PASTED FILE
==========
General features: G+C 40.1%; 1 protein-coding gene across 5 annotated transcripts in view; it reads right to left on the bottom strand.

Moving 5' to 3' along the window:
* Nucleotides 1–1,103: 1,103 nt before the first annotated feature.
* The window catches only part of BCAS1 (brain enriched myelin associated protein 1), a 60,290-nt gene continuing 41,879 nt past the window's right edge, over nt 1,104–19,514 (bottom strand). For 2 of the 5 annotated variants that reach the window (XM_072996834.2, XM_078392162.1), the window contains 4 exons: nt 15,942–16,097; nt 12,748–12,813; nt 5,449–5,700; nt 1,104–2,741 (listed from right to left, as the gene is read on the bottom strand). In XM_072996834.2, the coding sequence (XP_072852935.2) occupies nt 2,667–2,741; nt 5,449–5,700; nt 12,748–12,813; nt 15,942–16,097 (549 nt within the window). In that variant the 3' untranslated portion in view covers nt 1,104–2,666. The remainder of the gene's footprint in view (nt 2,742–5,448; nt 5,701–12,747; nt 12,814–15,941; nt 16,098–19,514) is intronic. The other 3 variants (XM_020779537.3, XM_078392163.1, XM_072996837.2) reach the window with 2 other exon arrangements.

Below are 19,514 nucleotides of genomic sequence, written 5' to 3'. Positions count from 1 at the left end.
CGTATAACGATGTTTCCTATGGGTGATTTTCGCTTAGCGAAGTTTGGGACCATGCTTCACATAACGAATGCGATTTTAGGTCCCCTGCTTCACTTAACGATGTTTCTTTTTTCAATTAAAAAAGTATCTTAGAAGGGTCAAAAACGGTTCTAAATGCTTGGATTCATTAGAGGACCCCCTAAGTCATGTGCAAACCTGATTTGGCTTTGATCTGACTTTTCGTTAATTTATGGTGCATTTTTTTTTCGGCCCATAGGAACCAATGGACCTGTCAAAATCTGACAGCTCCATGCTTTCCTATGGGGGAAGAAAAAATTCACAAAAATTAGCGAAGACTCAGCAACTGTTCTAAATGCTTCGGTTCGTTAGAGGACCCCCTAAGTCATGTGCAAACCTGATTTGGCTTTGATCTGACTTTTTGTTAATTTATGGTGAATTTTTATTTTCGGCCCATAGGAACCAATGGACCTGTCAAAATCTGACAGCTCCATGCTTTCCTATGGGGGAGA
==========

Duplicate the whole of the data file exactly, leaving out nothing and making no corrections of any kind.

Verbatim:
General features: G+C 40.1%; 1 protein-coding gene across 5 annotated transcripts in view; it reads right to left on the bottom strand.

Moving 5' to 3' along the window:
* Nucleotides 1–1,103: 1,103 nt before the first annotated feature.
* The window catches only part of BCAS1 (brain enriched myelin associated protein 1), a 60,290-nt gene continuing 41,879 nt past the window's right edge, over nt 1,104–19,514 (bottom strand). For 2 of the 5 annotated variants that reach the window (XM_072996834.2, XM_078392162.1), the window contains 4 exons: nt 15,942–16,097; nt 12,748–12,813; nt 5,449–5,700; nt 1,104–2,741 (listed from right to left, as the gene is read on the bottom strand). In XM_072996834.2, the coding sequence (XP_072852935.2) occupies nt 2,667–2,741; nt 5,449–5,700; nt 12,748–12,813; nt 15,942–16,097 (549 nt within the window). In that variant the 3' untranslated portion in view covers nt 1,104–2,666. The remainder of the gene's footprint in view (nt 2,742–5,448; nt 5,701–12,747; nt 12,814–15,941; nt 16,098–19,514) is intronic. The other 3 variants (XM_020779537.3, XM_078392163.1, XM_072996837.2) reach the window with 2 other exon arrangements.

Below are 19,514 nucleotides of genomic sequence, written 5' to 3'. Positions count from 1 at the left end.
CGTATAACGATGTTTCCTATGGGTGATTTTCGCTTAGCGAAGTTTGGGACCATGCTTCACATAACGAATGCGATTTTAGGTCCCCTGCTTCACTTAACGATGTTTCTTTTTTCAATTAAAAAAGTATCTTAGAAGGGTCAAAAACGGTTCTAAATGCTTGGATTCATTAGAGGACCCCCTAAGTCATGTGCAAACCTGATTTGGCTTTGATCTGACTTTTCGTTAATTTATGGTGCATTTTTTTTTCGGCCCATAGGAACCAATGGACCTGTCAAAATCTGACAGCTCCATGCTTTCCTATGGGGGAAGAAAAAATTCACAAAAATTAGCGAAGACTCAGCAACTGTTCTAAATGCTTCGGTTCGTTAGAGGACCCCCTAAGTCATGTGCAAACCTGATTTGGCTTTGATCTGACTTTTTGTTAATTTATGGTGAATTTTTATTTTCGGCCCATAGGAACCAATGGACCTGTCAAAATCTGACAGCTCCATGCTTTCCTATGGGGGAGA